What to click this Valentine's Day

The Web is glutted with hearts and flowers right now, but we're here to help you sort through it


Kate Harding
February 13, 2010 1:13AM (UTC)

Sunday is Valentine's Day, which means the Internet is abuzz with holiday-related articles, merchandise, advertising, romantic comedy trailers, dating advice, gift advice, quizzes, shame, bitterness, desperation, bull pucky and sap -- all the usual stuff. Here's what we've found that's worth clicking on.

For cynics and singles: AntiVDay.com has a forum for discussing why this holiday sucks; Despair, Inc. will sell you conversation hearts that say things like "dog is cuter," "celib8 thx2u" and "p.s. i luv me"; Dr. Jennifer Baumgartner offers tips on being your own Valentine aimed at adolescent girls, but not bad for grown-ups, either; and you can find lists of anti-Valentine's day movies to get you through the weekend at The California Literary Review, Rotten Tomatoes and Zap2It.

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For those who actually like Valentine's Day, History.com will keep you busy with videos about Saint Valentine and how chocolate is made, presidential love letters, a survey of notable romantics, and games like "Dating through the Ages," which tests your knowledge of romantic etiquette over the last 120 years. Could come in handy if you ever find yourself looking for a date in 1897.

Everyone complains about how Valentine's Day is nothing but a holiday invented to sell flowers, chocolate and romantic angst, but a look at the numbers is still sobering. According to the National Retail Federation, "U.S. consumers spend an average of $14 billion on Valentine's Day." The run-up to February 14 accounts for a fifth of all flowers sold during the year and about one-third of the over $900 million spent on chocolate. The average individual expenditure is $103 -- and despite all the stale jokes about their romantic memory lapses, men spend a lot more than women. Oof.

The Pitch's "Studies in Crap" offers a handy guide to Harlequin romance heroes ("his eyes are 'deep gray with just a hint of duck-egg blue' and 'blazed with an internal fire women longed to feel scorch them'"), along with a brief interlude involving Beatles slash fiction. Really

There's still time to submit a Valentine-themed haiku to Breakup Girl's (a.k.a. Salon contributor Lynn Harris') contest! If you think you can top past winner Brian Thomas' "Am I over her?/ Why, did she ask about me?/ Hey wait, come back here!" you've got until midnight EST to contribute.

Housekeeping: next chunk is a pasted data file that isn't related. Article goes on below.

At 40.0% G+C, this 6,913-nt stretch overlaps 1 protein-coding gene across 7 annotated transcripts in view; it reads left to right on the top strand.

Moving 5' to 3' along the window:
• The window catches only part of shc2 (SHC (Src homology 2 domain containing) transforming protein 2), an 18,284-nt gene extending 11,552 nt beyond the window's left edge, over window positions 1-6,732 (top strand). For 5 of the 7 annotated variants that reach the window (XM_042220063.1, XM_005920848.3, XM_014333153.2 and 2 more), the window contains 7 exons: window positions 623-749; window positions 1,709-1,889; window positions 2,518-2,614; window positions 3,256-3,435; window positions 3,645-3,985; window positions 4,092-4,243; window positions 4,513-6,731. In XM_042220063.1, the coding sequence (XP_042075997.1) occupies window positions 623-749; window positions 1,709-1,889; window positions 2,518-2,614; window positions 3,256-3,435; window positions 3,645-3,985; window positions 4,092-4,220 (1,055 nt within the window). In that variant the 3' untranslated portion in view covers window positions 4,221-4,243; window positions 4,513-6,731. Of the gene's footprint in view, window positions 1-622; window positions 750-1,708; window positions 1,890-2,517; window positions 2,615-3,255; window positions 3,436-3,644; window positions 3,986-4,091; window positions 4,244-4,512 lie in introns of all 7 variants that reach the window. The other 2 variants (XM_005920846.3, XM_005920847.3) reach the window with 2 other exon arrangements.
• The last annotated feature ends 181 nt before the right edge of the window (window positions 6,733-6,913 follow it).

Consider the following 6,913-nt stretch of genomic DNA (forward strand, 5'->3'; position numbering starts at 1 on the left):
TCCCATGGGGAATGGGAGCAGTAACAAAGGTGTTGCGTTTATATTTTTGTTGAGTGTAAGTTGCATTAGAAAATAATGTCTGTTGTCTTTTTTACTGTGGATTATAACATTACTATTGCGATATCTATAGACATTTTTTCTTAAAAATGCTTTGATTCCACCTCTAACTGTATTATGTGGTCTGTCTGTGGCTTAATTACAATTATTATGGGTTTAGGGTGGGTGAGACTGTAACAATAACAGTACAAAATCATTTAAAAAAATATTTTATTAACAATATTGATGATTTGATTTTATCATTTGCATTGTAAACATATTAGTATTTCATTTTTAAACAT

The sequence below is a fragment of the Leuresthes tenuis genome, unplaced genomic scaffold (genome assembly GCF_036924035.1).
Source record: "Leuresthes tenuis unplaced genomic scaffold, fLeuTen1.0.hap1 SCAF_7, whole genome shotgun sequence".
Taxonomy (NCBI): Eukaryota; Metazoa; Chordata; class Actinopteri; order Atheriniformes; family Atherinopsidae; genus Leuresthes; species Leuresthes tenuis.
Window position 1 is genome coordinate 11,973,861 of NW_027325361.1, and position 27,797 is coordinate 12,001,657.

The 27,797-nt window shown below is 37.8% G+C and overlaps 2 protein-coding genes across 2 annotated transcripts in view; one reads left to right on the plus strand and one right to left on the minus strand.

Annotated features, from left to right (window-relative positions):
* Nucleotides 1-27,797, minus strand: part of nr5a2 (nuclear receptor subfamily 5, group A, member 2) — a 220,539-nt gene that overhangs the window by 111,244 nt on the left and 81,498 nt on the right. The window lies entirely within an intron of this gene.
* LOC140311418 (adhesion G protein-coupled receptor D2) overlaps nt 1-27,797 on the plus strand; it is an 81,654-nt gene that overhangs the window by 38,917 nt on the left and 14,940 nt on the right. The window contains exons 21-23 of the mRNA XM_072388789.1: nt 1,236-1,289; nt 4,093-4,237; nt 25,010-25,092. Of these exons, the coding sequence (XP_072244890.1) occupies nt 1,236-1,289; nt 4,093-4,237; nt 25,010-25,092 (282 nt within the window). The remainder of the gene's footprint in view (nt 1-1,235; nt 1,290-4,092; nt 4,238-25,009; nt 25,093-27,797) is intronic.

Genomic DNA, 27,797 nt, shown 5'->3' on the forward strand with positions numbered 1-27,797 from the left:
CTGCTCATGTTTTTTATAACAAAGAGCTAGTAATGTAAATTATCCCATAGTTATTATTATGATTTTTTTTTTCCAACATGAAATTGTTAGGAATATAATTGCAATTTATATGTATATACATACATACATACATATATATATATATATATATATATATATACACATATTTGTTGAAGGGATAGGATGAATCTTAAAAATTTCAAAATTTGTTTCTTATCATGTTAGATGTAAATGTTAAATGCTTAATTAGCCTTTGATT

At the behest of Public Radio International's Studio 360, husband-and-wife design team Armin Vit and Bryony Gomez-Palacio took a stab at rebranding Valentine's Day, replacing the tired heart icon with a footed wishbone, choosing a more sophisticated color palette, and offering three options for a Cupid substitute: A puppy, a worm, and an authoritative white dude. (Vote puppy!) If you haven't bought your sweetie a card yet, you can download the new icon and make your own.

Finally, if you were considering seeing the new all-star romantic comedy "Valentine's Day" this weekend, Jezebel's Lindsay -- who admits to eagerly seeing "He's Just Not That Into You," sincerely enjoying "The Proposal" and owning "Love Actually" on DVD, so you know she's not messing around -- would like to strongly (and hilariously) caution you not to:

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Is part of you still holding on to the classic poorly-reviewed-movie rationalizations like: "But it's cold outside, and maybe it's so bad it's good! Or maybe people will be talking about it and I won't know what they're talking about! Or maybe it will do what movies are supposed to do and give me a few moments of distraction from the stress of daily life and the depressing world in which we live"? If so: I promise you, no, no, and no. If you want to replicate the experience of seeing this movie, book a crowded four-hour (because it feels twice as long as it is) coach flight with no ipod, no reading material, not even SkyMall or the in-flight magazine, and just stare at the back of the seat the whole time while your legs cramp. You will be replicating theValentine's Day experience exactly. Fine, you can have some popcorn, but that's it.

If you're still not convinced, you can watch the trailer (which made Lindsay's "spine hurt with its transparent pandering to the stereotype of the lonely single woman") below.

If you're celebrating, Happy Valentine's Day!If you're not, at least there are only two more days before all this stuff dies down for another year.

 


Kate Harding

Kate Harding is the author of Asking For It: The Alarming Rise of Rape Culture--and What We Can Do About It, available from Da Capo Press in August 2015. Previously, she collaborated with Anna Holmes, Amanda Hess, and a cast of thousands on The Book of Jezebel, and with Marianne Kirby on Lessons from the Fat-o-Sphere. You might also remember her as the founding editor of Shapely Prose (2007-2010). Kate's essays have appeared in the anthologies Madonna & Me, Yes Means Yes, Feed Me, and Airmail: Women of Letters. She holds an M.F.A. in fiction from Vermont College of Fine Arts and a B.A. in English from University of Toronto, and is currently at work on a Ph.D. in creative writing from Bath Spa University

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